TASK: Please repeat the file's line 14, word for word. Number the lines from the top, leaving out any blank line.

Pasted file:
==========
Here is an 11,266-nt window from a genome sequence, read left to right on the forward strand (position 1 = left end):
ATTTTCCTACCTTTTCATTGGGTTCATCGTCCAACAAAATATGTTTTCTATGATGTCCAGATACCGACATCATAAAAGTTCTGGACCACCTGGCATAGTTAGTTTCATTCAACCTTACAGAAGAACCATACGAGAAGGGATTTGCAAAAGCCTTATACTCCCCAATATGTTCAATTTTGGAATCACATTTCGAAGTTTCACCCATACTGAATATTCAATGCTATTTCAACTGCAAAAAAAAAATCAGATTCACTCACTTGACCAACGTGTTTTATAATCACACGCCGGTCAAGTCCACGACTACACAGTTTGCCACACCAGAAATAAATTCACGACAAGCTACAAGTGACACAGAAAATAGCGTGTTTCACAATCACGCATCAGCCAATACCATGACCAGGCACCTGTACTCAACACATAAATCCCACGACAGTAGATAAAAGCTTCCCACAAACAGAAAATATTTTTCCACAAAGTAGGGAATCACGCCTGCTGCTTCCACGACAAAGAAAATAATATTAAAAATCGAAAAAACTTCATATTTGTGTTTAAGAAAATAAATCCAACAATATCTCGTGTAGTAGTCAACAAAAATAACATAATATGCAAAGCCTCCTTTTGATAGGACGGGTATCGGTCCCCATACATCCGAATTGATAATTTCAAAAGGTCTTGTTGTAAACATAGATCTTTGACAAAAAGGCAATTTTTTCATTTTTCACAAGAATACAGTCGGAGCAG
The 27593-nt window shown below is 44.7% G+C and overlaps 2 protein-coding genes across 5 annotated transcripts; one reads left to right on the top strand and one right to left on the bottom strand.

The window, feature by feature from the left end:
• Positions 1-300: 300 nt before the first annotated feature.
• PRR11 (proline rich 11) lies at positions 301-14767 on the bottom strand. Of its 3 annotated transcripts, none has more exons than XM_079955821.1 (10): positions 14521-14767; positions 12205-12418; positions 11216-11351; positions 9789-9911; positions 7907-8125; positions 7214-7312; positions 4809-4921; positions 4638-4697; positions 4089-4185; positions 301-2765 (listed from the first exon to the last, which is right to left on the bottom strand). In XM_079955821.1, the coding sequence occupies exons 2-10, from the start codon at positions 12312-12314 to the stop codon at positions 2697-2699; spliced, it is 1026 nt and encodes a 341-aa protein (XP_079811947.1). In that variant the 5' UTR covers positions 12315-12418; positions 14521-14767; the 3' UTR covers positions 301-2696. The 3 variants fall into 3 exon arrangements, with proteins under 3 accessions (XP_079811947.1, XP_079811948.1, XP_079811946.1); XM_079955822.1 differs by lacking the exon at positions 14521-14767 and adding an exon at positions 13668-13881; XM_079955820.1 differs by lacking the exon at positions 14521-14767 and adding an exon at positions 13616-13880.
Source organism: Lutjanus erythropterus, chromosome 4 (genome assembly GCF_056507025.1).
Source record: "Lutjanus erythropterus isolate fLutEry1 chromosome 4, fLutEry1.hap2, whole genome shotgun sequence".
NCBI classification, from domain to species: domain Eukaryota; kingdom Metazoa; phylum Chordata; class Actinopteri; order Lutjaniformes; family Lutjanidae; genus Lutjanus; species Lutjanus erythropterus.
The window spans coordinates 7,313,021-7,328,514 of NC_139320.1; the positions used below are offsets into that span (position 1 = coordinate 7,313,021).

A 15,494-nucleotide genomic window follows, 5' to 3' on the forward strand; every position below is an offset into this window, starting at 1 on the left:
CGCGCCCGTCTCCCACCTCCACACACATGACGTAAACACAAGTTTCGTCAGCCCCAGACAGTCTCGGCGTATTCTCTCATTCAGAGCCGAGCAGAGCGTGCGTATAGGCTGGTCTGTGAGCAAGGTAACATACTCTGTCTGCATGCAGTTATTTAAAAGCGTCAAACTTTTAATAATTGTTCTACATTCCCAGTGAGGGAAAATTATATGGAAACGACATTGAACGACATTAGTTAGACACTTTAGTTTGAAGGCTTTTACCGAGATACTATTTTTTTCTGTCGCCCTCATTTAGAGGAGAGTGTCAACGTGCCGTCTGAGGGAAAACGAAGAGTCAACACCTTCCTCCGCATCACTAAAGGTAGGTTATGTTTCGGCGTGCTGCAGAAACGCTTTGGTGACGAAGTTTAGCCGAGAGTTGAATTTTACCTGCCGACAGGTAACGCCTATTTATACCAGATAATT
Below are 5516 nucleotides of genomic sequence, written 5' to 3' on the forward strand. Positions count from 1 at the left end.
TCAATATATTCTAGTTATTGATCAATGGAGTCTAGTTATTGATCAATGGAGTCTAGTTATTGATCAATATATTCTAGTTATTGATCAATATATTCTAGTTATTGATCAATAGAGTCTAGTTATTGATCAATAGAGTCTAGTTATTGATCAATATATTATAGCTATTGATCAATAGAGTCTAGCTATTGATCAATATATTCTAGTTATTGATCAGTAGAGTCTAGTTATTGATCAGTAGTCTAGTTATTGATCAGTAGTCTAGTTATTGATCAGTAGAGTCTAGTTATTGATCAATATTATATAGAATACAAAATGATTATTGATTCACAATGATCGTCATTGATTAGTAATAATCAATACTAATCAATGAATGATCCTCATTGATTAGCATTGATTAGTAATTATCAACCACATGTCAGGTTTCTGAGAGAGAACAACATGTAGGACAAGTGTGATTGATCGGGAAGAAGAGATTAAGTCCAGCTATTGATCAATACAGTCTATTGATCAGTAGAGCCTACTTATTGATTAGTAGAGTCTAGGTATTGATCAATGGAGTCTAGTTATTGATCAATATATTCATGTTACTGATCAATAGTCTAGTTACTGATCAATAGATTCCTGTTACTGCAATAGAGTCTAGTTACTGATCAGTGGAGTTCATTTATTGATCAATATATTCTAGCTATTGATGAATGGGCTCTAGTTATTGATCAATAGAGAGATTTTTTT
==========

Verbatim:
TCAATATATTCTAGTTATTGATCAATGGAGTCTAGTTATTGATCAATGGAGTCTAGTTATTGATCAATATATTCTAGTTATTGATCAATATATTCTAGTTATTGATCAATAGAGTCTAGTTATTGATCAATAGAGTCTAGTTATTGATCAATATATTATAGCTATTGATCAATAGAGTCTAGCTATTGATCAATATATTCTAGTTATTGATCAGTAGAGTCTAGTTATTGATCAGTAGTCTAGTTATTGATCAGTAGTCTAGTTATTGATCAGTAGAGTCTAGTTATTGATCAATATTATATAGAATACAAAATGATTATTGATTCACAATGATCGTCATTGATTAGTAATAATCAATACTAATCAATGAATGATCCTCATTGATTAGCATTGATTAGTAATTATCAACCACATGTCAGGTTTCTGAGAGAGAACAACATGTAGGACAAGTGTGATTGATCGGGAAGAAGAGATTAAGTCCAGCTATTGATCAATACAGTCTATTGATCAGTAGAGCCTACTTATTGATTAGTAGAGTCTAGGTATTGATCAATGGAGTCTAGTTATTGATCAATATATTCATGTTACTGATCAATAGTCTAGTTACTGATCAATAGATTCCTGTTACTGCAATAGAGTCTAGTTACTGATCAGTGGAGTTCATTTATTGATCAATATATTCTAGCTATTGATGAATGGGCTCTAGTTATTGATCAATAGAGAGATTTTTTT